PBOC’s Carbon-Reduction Lending Program Has Modest Start, but Great Potential, Analysts Say
The Chinese central bank’s new monetary policy tool to support carbon emission cuts could release 400 billion yuan ($63 billion) to 1.9 trillion yuan in funding for financial institutions over the next year under different scenarios, with the potential to unleash far more over the long term, analysts said.
On Monday, the People’s Bank of China (PBOC) announced the launch of its carbon-reduction support tool, designed to provide cheap funding to financial institutions that operate nationwide to channel low-cost loans to businesses in the clean energy, environmental protection, energy conservation, and carbon-reduction technology industries.
The tool is a measure for targeted credit easing and an incentive for financial institutions to fund carbon-reduction projects, some analysts said.
The initiative is part of the broader fiscal and monetary support laid out in China’s roadmap for achieving net-zero carbon emissions by 2060. It came as the world is debating strategies to deal with climate change at the COP26 Glasgow conference and watching whether major carbon emitters such as the U.S. and China will take firm actions.
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Financial institutions such as commercial banks interested in participating in the initiative will need to first issue a loan to a qualified carbon-reduction project and then apply to the PBOC for a support that can cover 60% of the principal at an interest rate of 1.75%.
The policy is equivalent to an interest rate cut of 72 basis points to the cost of qualified green loans, as the annual interest rate on the PBOC’s medium-term lending facility loans is 2.95%, analysts at brokerage China International Capital Corp. Ltd. estimated in a Tuesday note.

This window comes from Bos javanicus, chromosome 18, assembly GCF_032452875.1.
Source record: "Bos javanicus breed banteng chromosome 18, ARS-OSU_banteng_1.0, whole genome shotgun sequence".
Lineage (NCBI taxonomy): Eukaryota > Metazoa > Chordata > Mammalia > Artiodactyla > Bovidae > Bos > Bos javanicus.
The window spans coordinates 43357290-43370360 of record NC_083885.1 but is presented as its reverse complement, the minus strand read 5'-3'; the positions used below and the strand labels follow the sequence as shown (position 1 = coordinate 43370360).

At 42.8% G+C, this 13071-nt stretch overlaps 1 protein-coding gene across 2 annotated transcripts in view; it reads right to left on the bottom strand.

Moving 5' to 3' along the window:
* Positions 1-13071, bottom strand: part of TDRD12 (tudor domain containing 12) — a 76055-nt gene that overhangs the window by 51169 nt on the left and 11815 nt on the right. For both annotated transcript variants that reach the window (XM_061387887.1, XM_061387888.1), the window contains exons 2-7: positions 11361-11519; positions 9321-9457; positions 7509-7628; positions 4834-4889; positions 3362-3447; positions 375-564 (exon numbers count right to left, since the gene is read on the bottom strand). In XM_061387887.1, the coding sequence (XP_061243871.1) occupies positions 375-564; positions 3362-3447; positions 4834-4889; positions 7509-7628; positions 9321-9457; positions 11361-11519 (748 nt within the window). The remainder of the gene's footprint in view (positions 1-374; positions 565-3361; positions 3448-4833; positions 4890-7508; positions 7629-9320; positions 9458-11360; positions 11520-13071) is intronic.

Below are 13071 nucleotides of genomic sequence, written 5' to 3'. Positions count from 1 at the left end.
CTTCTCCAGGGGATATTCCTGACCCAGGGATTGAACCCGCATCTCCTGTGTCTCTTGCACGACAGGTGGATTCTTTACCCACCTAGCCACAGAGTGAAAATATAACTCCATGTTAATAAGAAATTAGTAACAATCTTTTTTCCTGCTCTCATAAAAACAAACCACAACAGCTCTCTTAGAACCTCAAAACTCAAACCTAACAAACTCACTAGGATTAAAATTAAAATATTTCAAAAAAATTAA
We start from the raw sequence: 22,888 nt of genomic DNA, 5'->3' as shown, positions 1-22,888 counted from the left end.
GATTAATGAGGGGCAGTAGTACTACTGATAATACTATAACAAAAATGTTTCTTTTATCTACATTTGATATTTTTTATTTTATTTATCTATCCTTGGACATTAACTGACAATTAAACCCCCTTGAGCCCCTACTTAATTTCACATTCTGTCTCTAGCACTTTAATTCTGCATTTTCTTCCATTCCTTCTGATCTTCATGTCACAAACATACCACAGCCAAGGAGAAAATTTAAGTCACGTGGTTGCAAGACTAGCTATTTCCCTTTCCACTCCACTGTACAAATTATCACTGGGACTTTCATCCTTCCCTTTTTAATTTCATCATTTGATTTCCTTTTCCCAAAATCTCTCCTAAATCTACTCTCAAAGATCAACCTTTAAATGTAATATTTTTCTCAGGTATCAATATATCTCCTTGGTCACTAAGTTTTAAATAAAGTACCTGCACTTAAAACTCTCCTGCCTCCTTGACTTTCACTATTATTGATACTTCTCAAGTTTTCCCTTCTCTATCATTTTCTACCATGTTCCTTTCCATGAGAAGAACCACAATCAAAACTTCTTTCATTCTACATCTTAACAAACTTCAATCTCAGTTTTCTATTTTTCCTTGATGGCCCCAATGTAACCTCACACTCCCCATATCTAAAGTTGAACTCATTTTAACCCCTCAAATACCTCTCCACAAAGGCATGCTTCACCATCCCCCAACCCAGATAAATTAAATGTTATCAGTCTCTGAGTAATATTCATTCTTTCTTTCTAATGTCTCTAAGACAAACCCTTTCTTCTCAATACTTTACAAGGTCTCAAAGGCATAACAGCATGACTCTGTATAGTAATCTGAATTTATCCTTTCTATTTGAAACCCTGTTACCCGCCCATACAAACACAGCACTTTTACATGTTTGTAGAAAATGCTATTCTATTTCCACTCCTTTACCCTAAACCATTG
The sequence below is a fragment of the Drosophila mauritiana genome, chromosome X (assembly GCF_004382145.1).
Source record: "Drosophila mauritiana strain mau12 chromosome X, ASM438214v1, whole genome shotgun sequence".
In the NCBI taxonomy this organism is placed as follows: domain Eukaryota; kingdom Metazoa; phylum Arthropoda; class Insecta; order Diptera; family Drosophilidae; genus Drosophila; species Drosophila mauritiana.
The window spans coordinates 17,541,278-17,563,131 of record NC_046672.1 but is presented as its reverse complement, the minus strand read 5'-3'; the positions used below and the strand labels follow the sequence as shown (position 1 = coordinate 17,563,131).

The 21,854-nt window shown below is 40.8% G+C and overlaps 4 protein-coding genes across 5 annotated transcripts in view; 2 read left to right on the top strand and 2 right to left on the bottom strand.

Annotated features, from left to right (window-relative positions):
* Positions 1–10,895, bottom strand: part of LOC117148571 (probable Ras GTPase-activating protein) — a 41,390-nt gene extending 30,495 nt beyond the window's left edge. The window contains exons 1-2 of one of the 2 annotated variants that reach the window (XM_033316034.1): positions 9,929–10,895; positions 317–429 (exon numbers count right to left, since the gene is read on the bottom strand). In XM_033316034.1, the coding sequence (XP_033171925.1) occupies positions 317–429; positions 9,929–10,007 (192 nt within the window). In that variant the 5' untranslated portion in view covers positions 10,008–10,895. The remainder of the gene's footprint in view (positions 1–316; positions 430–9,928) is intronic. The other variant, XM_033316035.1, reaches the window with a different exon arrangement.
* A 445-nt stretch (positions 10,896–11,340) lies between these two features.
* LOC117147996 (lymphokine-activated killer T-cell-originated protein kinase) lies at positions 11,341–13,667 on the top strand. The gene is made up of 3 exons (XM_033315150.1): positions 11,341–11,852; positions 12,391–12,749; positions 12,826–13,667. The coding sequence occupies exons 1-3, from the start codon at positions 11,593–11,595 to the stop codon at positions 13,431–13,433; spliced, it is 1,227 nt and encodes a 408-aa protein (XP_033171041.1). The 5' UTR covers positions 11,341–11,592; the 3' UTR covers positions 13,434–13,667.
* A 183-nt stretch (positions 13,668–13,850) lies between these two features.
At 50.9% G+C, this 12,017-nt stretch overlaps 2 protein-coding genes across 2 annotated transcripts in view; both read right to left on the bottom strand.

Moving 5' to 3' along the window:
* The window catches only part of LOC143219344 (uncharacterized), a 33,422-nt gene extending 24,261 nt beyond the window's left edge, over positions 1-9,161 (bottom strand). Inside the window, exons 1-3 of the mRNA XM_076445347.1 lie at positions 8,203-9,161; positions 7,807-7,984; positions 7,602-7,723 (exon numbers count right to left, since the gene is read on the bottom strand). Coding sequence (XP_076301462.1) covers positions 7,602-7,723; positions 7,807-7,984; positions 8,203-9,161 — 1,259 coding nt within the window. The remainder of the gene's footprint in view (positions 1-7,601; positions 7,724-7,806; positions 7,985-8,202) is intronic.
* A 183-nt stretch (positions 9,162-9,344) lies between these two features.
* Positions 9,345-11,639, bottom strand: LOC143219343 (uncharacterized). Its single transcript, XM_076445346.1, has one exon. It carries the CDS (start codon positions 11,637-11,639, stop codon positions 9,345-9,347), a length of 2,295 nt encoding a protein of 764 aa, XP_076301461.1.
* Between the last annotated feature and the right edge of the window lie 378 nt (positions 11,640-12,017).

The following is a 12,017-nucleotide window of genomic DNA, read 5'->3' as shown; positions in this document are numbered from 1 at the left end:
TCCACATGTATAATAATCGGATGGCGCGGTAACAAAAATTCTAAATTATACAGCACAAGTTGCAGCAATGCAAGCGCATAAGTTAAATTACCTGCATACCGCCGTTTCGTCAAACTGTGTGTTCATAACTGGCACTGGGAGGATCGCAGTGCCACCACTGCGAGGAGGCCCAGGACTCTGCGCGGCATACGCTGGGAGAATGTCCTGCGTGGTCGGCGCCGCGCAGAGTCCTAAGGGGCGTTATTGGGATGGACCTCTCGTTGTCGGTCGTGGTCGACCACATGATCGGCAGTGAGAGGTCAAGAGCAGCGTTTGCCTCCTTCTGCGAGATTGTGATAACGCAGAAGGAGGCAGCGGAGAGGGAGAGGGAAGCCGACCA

This kind of liquidity injection will be more efficient and precise in achieving the PBOC’s goal than another approach in which the central bank injects cash into the financial system first and banks create credit later, analysts at Hongta Securities Co. Ltd. wrote in a note.
But analysts generally think the credit unleashed by the initiative will be moderate in the short term given the limitations that the PBOC has set and the strict standards expected of banks for choosing the right projects.
Also, some analysts said the policy is not a sign that a comprehensive monetary easing is on the way because it is aimed at cutting carbon emissions instead of relaxing monetary policy. Overall, China’s monetary policy remains restricted by rising inflationary pressure, analysts at Huatai Futures Co. Ltd. wrote in a note.
Some analysts believe that the initiative will have a more significant impact in the future. That’s because the central bank will likely expand it to cover more financial institutions and more green industries as China’s transition to net-zero carbon emissions is estimated to require hundreds of trillions of yuan in new investment, they said.
Contact reporter Guo Yingzhe (email@example.com) and editor Michael Bellart (firstname.lastname@example.org)
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